1992 brought one of rock’s first CD-ROMs, Bowie’s Jump. In 1994, reunited once again with Eno, he produced the experimental Outside album, followed by Earthling in 1997 and hours… in 1999, the year he became a Commandeur dans L’Ordre des Arts et des Lettres.
Bowie’s next project was a further recorded collaboration with Tony Visconti, 2002’s Heathen. The accompanying live dates in Europe and America saw full performances of both Heathen and 1977’s classic Low. A year later, the Reality album was launched with the world’s largest interactive “live by satellite” event, followed by the rapturously received and critically acclaimed “A Reality Tour” of the world.
2006 saw Bowie return to acting, with the Chris Nolan-directed The Prestige (#1 at the box office) adding to such cinematic highlights as Nic Roeg’s The Man Who Fell to Earth, Martin Scorcese’s The Last Temptation of Christ, Tony Scott’s The Hunger, and Nagisa Oshima’s Merry Christmas Mr. Lawrence. In May 2007, Bowie was the inaugural curator of the highly successful 10-day “High Line” arts and music festival in New York. That June, he was honored at the 11th Annual Webby Awards (known as the “Oscars of the Internet”) with the Webby Lifetime Achievement Award for pushing the boundaries between art and technology.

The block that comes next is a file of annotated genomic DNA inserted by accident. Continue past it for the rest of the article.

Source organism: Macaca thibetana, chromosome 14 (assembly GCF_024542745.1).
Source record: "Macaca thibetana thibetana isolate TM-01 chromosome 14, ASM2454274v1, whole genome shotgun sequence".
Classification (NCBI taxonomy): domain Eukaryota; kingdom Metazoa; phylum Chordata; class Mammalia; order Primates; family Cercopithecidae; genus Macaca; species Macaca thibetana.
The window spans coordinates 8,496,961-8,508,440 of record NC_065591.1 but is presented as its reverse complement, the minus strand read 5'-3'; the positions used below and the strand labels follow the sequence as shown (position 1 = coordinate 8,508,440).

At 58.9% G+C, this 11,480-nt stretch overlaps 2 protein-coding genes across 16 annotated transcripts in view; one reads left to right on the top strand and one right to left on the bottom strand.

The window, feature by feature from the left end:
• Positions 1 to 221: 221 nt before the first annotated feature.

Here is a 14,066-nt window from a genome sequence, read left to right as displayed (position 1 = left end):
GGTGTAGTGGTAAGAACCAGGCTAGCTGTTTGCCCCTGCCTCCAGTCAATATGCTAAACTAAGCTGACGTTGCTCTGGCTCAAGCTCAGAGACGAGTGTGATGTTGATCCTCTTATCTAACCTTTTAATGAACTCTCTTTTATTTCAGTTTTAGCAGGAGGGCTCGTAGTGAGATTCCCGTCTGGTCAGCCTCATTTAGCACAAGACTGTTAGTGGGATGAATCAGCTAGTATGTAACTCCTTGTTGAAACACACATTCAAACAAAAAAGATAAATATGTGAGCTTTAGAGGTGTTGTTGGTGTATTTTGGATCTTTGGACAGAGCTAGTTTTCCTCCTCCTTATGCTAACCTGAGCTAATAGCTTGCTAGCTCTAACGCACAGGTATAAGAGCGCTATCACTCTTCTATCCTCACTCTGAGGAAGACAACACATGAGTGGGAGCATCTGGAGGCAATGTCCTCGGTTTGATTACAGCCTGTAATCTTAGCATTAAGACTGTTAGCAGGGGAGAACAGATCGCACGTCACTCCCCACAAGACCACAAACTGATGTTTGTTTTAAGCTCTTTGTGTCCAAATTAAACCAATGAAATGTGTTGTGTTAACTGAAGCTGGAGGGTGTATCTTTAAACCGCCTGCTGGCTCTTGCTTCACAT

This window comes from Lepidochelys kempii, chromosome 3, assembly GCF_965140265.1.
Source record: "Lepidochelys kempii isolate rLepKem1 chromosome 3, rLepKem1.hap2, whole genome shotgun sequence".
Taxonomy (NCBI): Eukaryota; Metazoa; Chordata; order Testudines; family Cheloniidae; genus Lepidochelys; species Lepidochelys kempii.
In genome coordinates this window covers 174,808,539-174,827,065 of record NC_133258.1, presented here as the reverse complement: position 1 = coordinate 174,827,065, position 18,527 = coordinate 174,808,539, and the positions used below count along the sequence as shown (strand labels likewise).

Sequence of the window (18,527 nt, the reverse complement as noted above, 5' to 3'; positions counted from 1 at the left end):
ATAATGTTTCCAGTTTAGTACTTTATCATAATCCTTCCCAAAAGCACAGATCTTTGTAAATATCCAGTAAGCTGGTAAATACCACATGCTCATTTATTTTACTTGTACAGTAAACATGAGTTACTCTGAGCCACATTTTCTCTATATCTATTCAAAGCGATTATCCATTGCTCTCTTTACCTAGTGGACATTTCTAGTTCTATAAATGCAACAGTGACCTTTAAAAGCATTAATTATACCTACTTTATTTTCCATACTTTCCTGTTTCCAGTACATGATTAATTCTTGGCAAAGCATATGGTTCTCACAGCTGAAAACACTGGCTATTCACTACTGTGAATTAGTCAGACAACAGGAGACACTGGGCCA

Later in 2007, Bowie starred as himself in an acclaimed episode of Extras, Ricky Gervais’ series on HBO. 2012 saw the erection of a plaque in Heddon Street, London (the scene of the Ziggy Stardust cover shoot) to commemorate the extraordinary influence of Ziggy Stardust and the Spiders from Mars and, of course, David himself.
Further excitement accompanied the 2012 announcement that the David Bowie Archive had given unprecedented access to the prestigious Victoria and Albert Museum for an exhibition to be curated solely by the V&A in London. It was the first time a museum had been given access to the David Bowie Archive. The exhibition went on to break records in the U.S., Berlin, and France.